If memory serves me correctly, there were something like 20 who were baptized during the lecture program in Kidapawan. There were later lecture series held at Romblon and on the island of Palawan. The total number baptized during the five lecture programs was slightly over 125.
Going from the Winter weather of Indiana to midSummer in the Philippines was a little too much of a temperature differential for me. Six times after preaching, I became ill from being over-heated. The sixth instance occurred in Kidapawan. The extreme heat caused my blood pressure to increase to a point of danger. Thus I had to cut my stay in Kidapawan one day short, which was regrettable to me. For a few hours I had to be hospitalized, and the doctor recommended that I curtail my travel somewhat thereafter. Since there were several other things that needed some attention, I therefore sought to attend to those and Brother Adams and some Filipino brethren continued on to Romblon and Palawan. Connie and I only saw each other for a few hours thereafter, and I therefore am going to make no attempt to report on the briefer lecture series in the latter two places. However, I think that attendance was about 160, at least for some of the meetings, in each of the two latter places.
The Moslems were in control of the territory some six to eight miles West of Kidapawan. I heard that approximately one thousand soldiers arrived in Kidapawan the same day we did, though I did not see very many soldiers. The only difficulty that we experienced anywhere was a rather ludicrous attempt on the part of three persons to rob us while we were in the hotel at Kidapawan. Connie heard someone snooping outside our door about 1:00 A. M., the electricity having been turned off at midnight. I climbed up on a chair and listened through a transom over the door until I became convinced that there was indeed someone outside our door. We had adjoining rooms with Brother and Sister Eduardo Ramiro. I asked Connie to slip in and awaken Eddie. I thought Eddie had some kind of protection with him, since he was a member of the home defence corp. The signal was that I was suddenly to open our door, turn on a three-cell flash light, and Eddie and I were going to step out into the hall at the same time. Just to befuddle the would-be robbers more, I gave my best imitation of the famous “Rebel Yell.” Eddie stepped out into the hall on signal, but he did not have any weapon with him. I guess the “Rebel Yell” did the trick, for the man fled down two flights of stairs. He had two companions outside, one of whom was just outside the supposed-to-be-closed iron gate, and the other was on top of an adjacent three story building. They exchanged flash light signals for a couple of hours. We even tried our own hand at using the flash light signal procedure, and they responded to our signal also. No one was hurt, no one lost anything, but it surely made for a more lively night.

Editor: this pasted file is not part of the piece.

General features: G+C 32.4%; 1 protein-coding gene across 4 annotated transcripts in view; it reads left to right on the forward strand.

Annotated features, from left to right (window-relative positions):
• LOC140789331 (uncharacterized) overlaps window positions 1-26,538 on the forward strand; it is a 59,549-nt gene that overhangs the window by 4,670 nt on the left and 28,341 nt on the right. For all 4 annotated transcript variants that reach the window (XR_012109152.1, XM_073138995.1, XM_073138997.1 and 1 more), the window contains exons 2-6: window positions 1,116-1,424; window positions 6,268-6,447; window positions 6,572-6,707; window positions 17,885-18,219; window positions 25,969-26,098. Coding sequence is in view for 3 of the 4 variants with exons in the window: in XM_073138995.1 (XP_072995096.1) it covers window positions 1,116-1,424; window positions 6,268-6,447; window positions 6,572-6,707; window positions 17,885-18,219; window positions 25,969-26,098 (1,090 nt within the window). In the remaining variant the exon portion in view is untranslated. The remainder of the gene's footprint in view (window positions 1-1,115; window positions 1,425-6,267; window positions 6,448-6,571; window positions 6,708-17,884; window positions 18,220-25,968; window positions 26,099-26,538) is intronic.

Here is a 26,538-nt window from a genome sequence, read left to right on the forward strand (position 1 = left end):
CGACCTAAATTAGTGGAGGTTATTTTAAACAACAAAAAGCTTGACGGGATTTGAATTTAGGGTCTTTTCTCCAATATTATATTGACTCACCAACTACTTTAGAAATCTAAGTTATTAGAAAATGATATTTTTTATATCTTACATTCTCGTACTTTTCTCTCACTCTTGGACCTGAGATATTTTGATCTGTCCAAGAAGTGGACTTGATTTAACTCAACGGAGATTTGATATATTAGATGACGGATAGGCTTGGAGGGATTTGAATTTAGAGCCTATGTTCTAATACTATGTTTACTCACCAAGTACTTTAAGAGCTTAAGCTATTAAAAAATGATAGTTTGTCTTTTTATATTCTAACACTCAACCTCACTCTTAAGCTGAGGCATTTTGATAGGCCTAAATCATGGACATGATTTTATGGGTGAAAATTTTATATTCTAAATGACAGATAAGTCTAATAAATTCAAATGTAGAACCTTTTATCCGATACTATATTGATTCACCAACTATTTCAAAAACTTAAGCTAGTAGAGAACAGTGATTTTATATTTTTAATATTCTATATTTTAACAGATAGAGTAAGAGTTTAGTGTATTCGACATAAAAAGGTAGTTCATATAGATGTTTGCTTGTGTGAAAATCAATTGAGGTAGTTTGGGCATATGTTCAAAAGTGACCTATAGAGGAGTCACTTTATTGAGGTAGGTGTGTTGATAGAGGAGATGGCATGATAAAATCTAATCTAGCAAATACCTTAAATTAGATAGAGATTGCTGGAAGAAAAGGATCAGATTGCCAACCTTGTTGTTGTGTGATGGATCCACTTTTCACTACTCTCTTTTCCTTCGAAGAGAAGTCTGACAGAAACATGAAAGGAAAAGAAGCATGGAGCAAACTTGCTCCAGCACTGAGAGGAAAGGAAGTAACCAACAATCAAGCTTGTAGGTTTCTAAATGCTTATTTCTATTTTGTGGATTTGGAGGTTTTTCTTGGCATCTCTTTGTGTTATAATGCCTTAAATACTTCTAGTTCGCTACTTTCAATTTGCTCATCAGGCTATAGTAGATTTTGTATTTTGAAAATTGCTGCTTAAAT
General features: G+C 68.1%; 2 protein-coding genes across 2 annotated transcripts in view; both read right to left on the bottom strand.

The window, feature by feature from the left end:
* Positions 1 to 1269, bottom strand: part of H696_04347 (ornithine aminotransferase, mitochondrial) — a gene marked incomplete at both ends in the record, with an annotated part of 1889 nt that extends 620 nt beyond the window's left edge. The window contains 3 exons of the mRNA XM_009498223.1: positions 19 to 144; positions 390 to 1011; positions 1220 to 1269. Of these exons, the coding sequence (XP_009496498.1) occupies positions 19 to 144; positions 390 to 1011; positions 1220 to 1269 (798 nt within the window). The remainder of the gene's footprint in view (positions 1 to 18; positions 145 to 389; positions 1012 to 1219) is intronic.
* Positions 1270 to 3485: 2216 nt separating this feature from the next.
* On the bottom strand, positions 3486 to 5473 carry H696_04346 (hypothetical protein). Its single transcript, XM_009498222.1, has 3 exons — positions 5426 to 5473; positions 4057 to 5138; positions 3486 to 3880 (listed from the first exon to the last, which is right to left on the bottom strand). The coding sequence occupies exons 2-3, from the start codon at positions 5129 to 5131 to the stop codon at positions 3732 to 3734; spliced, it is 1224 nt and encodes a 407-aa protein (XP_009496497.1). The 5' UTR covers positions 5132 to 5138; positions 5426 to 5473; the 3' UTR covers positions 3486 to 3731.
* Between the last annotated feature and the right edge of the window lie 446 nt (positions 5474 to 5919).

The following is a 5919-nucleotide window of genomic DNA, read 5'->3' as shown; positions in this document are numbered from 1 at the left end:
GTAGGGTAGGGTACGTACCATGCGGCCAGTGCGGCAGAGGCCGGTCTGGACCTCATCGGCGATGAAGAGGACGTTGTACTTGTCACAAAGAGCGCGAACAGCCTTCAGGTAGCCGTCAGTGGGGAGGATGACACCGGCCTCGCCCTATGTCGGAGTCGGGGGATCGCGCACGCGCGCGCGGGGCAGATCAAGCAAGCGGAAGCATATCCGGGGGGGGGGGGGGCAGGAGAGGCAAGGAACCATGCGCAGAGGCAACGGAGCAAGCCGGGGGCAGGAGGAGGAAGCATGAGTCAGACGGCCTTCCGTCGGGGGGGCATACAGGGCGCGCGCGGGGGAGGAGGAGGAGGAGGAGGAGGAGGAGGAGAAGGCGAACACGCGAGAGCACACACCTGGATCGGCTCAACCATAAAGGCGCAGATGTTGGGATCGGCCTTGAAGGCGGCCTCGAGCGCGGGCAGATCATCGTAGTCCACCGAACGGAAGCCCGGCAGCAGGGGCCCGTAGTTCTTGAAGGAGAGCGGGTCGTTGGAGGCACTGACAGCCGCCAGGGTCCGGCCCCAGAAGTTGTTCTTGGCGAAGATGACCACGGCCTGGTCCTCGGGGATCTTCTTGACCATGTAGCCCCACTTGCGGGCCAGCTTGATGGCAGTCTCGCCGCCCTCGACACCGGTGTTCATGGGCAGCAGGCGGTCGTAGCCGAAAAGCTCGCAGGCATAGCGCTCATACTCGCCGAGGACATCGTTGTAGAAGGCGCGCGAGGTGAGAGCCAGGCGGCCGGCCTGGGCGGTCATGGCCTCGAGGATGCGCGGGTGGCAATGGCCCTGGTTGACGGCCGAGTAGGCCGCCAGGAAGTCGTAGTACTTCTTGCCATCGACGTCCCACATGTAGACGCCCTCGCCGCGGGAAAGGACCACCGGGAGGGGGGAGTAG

As does every country, the Philippine brethren have some serious deficiencies upon which they need to work, and upon which many of them are working. It appears virtually certain that some men are being supported who are unworthy of support. But let it also be said that I hardly know of anything of which any Filipino preacher is guilty of which some American preacher also has not been guilty. But the sin of American or Filipino is not hidden in God’s sight, nor must we gloss over it. Every effort will be made by those who are supporting men there to try to ferret out any deceivers and frauds, as well as any who are not laboring diligently in doing the Lord’s work.
But on the other hand, it would be a grave injustice to blame the innocent on the basis of the guilt of a few. With whatever faults which exist, the Philippines still constitute the ripest harvest field known to me personally. Individual Christians could render a most helpful service by sending a good study book a month to some faithful Filipino preacher. Truth Magazine Bookstore has an arrangement whereby you may pay for one book each month, and we will ship the book as you instruct us to do so. An endless supply of tracts on every Bible subject could be put to good use. I know of no place where one tract will get more readings than those distributed in the Philippines.
Some of the things that preachers repeatedly said they needed were song books and communion sets. If the congregation has a communion set that it has out-grown and replaced, please get in contact with me and I will supply the name and address of a preacher who says one is needed in his work. And though something between five and seven thousand song books have been sent, there are yet requests for hundreds more. If you should know of usable books that are not being used, let me know about them, and I will send you the address of a preaching brother who has requested song books. There is a dire need for song books in about three native dialects-the Subano, Illocano, and Tagalog. It would be best if these song books could be printed in lots of 10,000, in order to keep the per copy price down. I am thinking of publishing in each dialect something like a 128 page, paper-back song book. If some individual or congregation would like to pay for one such printing, I will be glad to assist you in getting the books printed and shipped. You would pay only the exact printing costs, along with shipping costs.